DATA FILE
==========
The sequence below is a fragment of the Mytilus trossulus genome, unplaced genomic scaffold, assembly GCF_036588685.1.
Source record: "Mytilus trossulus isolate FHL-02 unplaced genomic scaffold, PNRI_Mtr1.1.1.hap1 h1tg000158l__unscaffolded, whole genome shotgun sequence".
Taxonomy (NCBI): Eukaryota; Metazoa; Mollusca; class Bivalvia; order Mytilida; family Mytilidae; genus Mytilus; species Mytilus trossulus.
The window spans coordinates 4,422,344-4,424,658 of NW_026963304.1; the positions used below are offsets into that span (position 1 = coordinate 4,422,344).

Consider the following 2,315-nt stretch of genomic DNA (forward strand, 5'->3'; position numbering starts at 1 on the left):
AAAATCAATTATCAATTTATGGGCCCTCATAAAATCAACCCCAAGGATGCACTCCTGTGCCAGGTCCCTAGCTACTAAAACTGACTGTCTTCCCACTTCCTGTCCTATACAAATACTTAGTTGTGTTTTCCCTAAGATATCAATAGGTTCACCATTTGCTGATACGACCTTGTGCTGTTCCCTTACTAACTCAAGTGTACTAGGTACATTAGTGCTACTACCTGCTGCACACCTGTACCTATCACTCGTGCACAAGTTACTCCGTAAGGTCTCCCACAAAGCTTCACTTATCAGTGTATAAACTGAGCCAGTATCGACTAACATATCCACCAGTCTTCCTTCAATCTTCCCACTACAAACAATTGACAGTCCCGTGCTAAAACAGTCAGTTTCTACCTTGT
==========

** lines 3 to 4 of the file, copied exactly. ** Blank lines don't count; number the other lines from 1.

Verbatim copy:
Taxonomy (NCBI): Eukaryota; Metazoa; Mollusca; class Bivalvia; order Mytilida; family Mytilidae; genus Mytilus; species Mytilus trossulus.
The window spans coordinates 4,422,344-4,424,658 of NW_026963304.1; the positions used below are offsets into that span (position 1 = coordinate 4,422,344).